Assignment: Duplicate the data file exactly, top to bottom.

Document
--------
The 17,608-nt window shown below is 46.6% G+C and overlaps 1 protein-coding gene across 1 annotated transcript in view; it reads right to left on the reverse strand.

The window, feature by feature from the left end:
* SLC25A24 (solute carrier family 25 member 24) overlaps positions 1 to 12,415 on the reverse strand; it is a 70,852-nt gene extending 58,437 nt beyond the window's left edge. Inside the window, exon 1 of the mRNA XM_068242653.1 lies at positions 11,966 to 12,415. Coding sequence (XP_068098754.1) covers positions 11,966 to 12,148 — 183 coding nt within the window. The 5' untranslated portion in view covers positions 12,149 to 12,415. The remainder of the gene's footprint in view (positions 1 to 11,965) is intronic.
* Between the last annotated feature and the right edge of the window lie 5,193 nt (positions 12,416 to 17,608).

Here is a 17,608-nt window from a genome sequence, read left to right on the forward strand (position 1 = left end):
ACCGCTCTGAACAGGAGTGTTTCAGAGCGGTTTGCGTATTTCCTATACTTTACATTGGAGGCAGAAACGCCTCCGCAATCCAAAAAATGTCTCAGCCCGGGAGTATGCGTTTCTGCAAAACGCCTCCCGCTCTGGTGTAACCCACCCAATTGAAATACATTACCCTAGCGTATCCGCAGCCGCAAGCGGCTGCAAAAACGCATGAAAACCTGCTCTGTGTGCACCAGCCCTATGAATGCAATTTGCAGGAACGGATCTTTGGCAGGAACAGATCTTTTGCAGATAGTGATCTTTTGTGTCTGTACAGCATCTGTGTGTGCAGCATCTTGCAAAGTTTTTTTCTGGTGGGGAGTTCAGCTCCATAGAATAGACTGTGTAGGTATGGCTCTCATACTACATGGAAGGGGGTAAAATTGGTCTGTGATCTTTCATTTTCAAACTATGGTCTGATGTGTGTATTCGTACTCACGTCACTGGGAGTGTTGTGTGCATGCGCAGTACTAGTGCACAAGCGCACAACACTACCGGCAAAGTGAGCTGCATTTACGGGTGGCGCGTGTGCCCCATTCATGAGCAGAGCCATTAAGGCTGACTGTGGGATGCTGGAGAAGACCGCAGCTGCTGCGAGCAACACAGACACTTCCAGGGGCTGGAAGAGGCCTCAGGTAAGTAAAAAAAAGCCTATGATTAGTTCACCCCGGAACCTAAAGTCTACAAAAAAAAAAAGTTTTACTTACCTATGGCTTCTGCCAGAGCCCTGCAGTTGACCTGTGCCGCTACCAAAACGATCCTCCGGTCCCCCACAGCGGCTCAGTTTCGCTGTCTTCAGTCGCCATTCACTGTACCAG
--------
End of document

The 17,608-nt window shown below is 46.6% G+C and overlaps 1 protein-coding gene across 1 annotated transcript in view; it reads right to left on the reverse strand.

The window, feature by feature from the left end:
* SLC25A24 (solute carrier family 25 member 24) overlaps positions 1 to 12,415 on the reverse strand; it is a 70,852-nt gene extending 58,437 nt beyond the window's left edge. Inside the window, exon 1 of the mRNA XM_068242653.1 lies at positions 11,966 to 12,415. Coding sequence (XP_068098754.1) covers positions 11,966 to 12,148 — 183 coding nt within the window. The 5' untranslated portion in view covers positions 12,149 to 12,415. The remainder of the gene's footprint in view (positions 1 to 11,965) is intronic.
* Between the last annotated feature and the right edge of the window lie 5,193 nt (positions 12,416 to 17,608).

Here is a 17,608-nt window from a genome sequence, read left to right on the forward strand (position 1 = left end):
ACCGCTCTGAACAGGAGTGTTTCAGAGCGGTTTGCGTATTTCCTATACTTTACATTGGAGGCAGAAACGCCTCCGCAATCCAAAAAATGTCTCAGCCCGGGAGTATGCGTTTCTGCAAAACGCCTCCCGCTCTGGTGTAACCCACCCAATTGAAATACATTACCCTAGCGTATCCGCAGCCGCAAGCGGCTGCAAAAACGCATGAAAACCTGCTCTGTGTGCACCAGCCCTATGAATGCAATTTGCAGGAACGGATCTTTGGCAGGAACAGATCTTTTGCAGATAGTGATCTTTTGTGTCTGTACAGCATCTGTGTGTGCAGCATCTTGCAAAGTTTTTTTCTGGTGGGGAGTTCAGCTCCATAGAATAGACTGTGTAGGTATGGCTCTCATACTACATGGAAGGGGGTAAAATTGGTCTGTGATCTTTCATTTTCAAACTATGGTCTGATGTGTGTATTCGTACTCACGTCACTGGGAGTGTTGTGTGCATGCGCAGTACTAGTGCACAAGCGCACAACACTACCGGCAAAGTGAGCTGCATTTACGGGTGGCGCGTGTGCCCCATTCATGAGCAGAGCCATTAAGGCTGACTGTGGGATGCTGGAGAAGACCGCAGCTGCTGCGAGCAACACAGACACTTCCAGGGGCTGGAAGAGGCCTCAGGTAAGTAAAAAAAAGCCTATGATTAGTTCACCCCGGAACCTAAAGTCTACAAAAAAAAAAAGTTTTACTTACCTATGGCTTCTGCCAGAGCCCTGCAGTTGACCTGTGCCGCTACCAAAACGATCCTCCGGTCCCCCACAGCGGCTCAGTTTCGCTGTCTTCAGTCGCCATTCACTGTACCAG